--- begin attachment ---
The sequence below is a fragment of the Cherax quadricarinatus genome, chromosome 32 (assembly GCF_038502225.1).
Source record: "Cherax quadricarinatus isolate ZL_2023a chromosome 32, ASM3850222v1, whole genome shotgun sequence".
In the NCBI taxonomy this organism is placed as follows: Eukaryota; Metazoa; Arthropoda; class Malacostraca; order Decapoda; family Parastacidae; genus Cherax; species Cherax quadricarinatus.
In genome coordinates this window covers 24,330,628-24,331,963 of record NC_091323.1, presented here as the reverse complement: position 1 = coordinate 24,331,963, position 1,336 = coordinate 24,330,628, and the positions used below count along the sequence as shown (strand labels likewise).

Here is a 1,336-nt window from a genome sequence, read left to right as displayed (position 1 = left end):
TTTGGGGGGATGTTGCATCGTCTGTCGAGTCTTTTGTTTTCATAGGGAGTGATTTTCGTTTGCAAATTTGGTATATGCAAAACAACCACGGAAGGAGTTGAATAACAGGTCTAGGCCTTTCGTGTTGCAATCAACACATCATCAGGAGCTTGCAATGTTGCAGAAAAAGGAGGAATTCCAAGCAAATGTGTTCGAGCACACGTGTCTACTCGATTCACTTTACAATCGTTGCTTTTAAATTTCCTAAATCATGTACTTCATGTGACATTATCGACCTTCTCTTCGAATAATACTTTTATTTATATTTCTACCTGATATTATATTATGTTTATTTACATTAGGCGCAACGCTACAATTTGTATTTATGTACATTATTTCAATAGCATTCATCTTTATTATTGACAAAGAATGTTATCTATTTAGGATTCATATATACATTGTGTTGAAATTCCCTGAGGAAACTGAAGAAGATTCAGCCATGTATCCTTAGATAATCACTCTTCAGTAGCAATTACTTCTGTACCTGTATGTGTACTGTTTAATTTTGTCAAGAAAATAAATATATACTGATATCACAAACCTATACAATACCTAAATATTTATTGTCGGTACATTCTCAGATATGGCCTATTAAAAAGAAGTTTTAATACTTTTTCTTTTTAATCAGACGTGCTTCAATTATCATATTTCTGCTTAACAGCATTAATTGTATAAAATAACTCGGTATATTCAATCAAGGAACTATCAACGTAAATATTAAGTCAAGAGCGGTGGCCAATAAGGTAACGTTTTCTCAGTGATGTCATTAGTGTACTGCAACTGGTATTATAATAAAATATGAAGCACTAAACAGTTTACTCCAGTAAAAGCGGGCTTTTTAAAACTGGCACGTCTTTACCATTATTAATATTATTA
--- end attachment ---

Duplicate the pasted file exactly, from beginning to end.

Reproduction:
The sequence below is a fragment of the Cherax quadricarinatus genome, chromosome 32 (assembly GCF_038502225.1).
Source record: "Cherax quadricarinatus isolate ZL_2023a chromosome 32, ASM3850222v1, whole genome shotgun sequence".
In the NCBI taxonomy this organism is placed as follows: Eukaryota; Metazoa; Arthropoda; class Malacostraca; order Decapoda; family Parastacidae; genus Cherax; species Cherax quadricarinatus.
In genome coordinates this window covers 24,330,628-24,331,963 of record NC_091323.1, presented here as the reverse complement: position 1 = coordinate 24,331,963, position 1,336 = coordinate 24,330,628, and the positions used below count along the sequence as shown (strand labels likewise).

Here is a 1,336-nt window from a genome sequence, read left to right as displayed (position 1 = left end):
TTTGGGGGGATGTTGCATCGTCTGTCGAGTCTTTTGTTTTCATAGGGAGTGATTTTCGTTTGCAAATTTGGTATATGCAAAACAACCACGGAAGGAGTTGAATAACAGGTCTAGGCCTTTCGTGTTGCAATCAACACATCATCAGGAGCTTGCAATGTTGCAGAAAAAGGAGGAATTCCAAGCAAATGTGTTCGAGCACACGTGTCTACTCGATTCACTTTACAATCGTTGCTTTTAAATTTCCTAAATCATGTACTTCATGTGACATTATCGACCTTCTCTTCGAATAATACTTTTATTTATATTTCTACCTGATATTATATTATGTTTATTTACATTAGGCGCAACGCTACAATTTGTATTTATGTACATTATTTCAATAGCATTCATCTTTATTATTGACAAAGAATGTTATCTATTTAGGATTCATATATACATTGTGTTGAAATTCCCTGAGGAAACTGAAGAAGATTCAGCCATGTATCCTTAGATAATCACTCTTCAGTAGCAATTACTTCTGTACCTGTATGTGTACTGTTTAATTTTGTCAAGAAAATAAATATATACTGATATCACAAACCTATACAATACCTAAATATTTATTGTCGGTACATTCTCAGATATGGCCTATTAAAAAGAAGTTTTAATACTTTTTCTTTTTAATCAGACGTGCTTCAATTATCATATTTCTGCTTAACAGCATTAATTGTATAAAATAACTCGGTATATTCAATCAAGGAACTATCAACGTAAATATTAAGTCAAGAGCGGTGGCCAATAAGGTAACGTTTTCTCAGTGATGTCATTAGTGTACTGCAACTGGTATTATAATAAAATATGAAGCACTAAACAGTTTACTCCAGTAAAAGCGGGCTTTTTAAAACTGGCACGTCTTTACCATTATTAATATTATTA